Google AI-Enabled MUM Aims to Reinvent, Empower Search

Google revealed its work on a new AI-enabled Internet search tool dubbed MUM (Multitask Unified Model), which can “read” the nuances globally of human language. The company says that users will be able to find information more readily and be able to ask abstract questions. MUM is not yet publicly available but Google independently used it for a COVID-19 related project. Vice president of search Pandu Nayak and a colleague designed an “experience” that gave in-depth information on vaccines when users searched for them.

Popular Science reports that Google planned to set up a site that would offer information on how vaccines work and where they are available but, because people around the world refer to COVID vaccines by different names, the team “spent hundreds of hours combing through resources to identify all the different names for COVID itself.”

This year, with the new tool, said Nayak, the team was “able to set up a very simple experiment with MUM that within seconds was able to generate over 800 names for 17 different vaccines in 50 different languages.”

He predicted that, over time, MUM will improve “a lot of language tasks that need to be solved, whether it’s classification, ranking, information extraction, and a whole host of others.” “Existing features and existing experiences will just work that much better,” he said.

At the Google I/O developer’s conference, senior vice president Prabhakar Raghavan debuted MUM. Now, the company said that, “MUM is able to acquire deep knowledge of the world, understand language and generate it, and train across 75 languages at once.”

Internal pilots are testing if MUM “can be multimodal — that is, able to simultaneously understand different forms of information like text, images, and video.” The goal is to enable users to ask more complex questions in natural language. Nayak said engineers are “training MUM to recognize the relationship between words and images, and it’s going well.”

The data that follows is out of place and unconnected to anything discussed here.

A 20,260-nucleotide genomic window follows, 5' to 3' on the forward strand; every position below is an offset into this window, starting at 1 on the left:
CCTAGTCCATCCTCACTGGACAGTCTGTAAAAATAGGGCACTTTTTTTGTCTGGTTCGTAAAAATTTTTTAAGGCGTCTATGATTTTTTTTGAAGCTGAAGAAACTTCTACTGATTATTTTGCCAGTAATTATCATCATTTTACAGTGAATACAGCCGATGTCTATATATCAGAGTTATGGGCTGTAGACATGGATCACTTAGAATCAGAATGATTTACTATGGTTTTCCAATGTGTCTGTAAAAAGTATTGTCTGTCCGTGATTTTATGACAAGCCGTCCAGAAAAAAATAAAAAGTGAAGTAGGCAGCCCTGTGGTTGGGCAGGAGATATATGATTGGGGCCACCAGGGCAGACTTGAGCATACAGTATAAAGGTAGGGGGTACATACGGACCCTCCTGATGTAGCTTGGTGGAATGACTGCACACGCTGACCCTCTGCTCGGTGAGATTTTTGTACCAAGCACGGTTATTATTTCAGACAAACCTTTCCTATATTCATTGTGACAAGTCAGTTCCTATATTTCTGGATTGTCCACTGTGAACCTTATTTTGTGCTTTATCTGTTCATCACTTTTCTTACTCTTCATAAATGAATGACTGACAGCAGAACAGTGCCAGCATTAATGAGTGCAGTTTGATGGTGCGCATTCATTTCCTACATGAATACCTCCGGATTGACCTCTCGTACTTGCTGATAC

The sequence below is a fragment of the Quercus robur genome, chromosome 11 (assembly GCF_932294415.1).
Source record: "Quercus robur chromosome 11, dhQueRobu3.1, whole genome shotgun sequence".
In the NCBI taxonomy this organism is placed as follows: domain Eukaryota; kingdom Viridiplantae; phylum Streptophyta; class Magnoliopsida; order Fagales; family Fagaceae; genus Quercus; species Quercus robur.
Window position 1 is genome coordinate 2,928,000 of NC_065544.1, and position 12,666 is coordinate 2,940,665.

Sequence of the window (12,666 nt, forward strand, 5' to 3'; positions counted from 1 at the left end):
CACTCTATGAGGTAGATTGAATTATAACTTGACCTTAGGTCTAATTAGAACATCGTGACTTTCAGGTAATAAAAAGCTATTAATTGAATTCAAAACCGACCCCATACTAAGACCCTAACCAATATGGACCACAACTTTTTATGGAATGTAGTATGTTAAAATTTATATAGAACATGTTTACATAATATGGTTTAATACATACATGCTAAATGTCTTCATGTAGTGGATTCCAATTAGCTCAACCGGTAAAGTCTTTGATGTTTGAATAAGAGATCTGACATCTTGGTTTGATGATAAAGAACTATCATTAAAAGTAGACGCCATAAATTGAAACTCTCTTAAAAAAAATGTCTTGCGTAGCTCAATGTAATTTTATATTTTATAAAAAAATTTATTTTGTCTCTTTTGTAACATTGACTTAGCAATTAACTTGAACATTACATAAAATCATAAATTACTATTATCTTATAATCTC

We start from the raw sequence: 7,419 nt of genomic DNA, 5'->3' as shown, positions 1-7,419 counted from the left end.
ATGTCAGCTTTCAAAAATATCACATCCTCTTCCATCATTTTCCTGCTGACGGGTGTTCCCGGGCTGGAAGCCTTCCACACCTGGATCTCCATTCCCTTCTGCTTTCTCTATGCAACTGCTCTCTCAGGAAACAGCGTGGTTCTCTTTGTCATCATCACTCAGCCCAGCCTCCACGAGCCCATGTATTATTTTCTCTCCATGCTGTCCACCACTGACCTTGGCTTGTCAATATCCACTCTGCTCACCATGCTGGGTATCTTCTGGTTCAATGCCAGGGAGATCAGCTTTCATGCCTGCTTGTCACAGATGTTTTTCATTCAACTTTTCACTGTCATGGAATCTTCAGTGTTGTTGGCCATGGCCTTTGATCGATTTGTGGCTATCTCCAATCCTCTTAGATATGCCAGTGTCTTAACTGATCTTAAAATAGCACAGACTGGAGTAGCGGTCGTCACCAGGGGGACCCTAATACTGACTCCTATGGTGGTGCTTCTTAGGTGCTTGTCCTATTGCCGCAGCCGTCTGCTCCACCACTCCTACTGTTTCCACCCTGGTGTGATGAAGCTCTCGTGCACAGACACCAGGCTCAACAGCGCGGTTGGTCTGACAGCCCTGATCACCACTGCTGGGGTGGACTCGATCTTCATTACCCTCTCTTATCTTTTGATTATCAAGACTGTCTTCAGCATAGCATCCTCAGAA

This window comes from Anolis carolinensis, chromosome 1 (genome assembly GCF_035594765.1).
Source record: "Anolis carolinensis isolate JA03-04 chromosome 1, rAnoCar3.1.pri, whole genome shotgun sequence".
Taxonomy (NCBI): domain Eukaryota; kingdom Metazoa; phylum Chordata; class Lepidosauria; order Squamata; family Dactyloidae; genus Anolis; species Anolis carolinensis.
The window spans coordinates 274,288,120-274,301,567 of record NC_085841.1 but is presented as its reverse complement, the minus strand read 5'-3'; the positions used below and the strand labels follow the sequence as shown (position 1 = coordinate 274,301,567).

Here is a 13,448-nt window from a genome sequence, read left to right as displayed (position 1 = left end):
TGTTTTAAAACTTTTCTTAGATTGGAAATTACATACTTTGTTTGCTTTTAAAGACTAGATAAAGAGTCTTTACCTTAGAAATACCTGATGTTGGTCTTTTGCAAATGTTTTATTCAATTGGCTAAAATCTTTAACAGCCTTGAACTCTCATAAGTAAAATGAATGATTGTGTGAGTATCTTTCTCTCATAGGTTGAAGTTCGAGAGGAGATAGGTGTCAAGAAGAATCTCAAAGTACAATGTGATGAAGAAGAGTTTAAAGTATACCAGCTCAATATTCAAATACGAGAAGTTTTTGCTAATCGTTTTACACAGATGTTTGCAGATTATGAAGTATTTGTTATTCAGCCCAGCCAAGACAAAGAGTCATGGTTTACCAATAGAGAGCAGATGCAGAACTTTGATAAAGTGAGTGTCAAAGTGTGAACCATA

MUM can understand language like BERT [Bidirectional Encoder Representations from Transformers], Google’s machine learning technique for natural language processing pre-training. But Google says MUM is “about 1,000 times more powerful” than BERT and that it is “trained on a high-quality subset of the public web corpus across all the different languages that Google serves.”

Although the team removed “adult content, explicit content, hate speech,” Nayak noted the challenges of working with large language models including “whether it reflects or reinforces biases that are there in the web.”

The team is also building “on an assembly of innovative features … to make search better.” “Today, when people come to search, it’s not like they come with fully formed queries in their heads,” Nayak said. “You have to take this fuzzy need that you have, convert it into one or more queries that you can issue to Google, learn about different aspects of the problem and put it together.”

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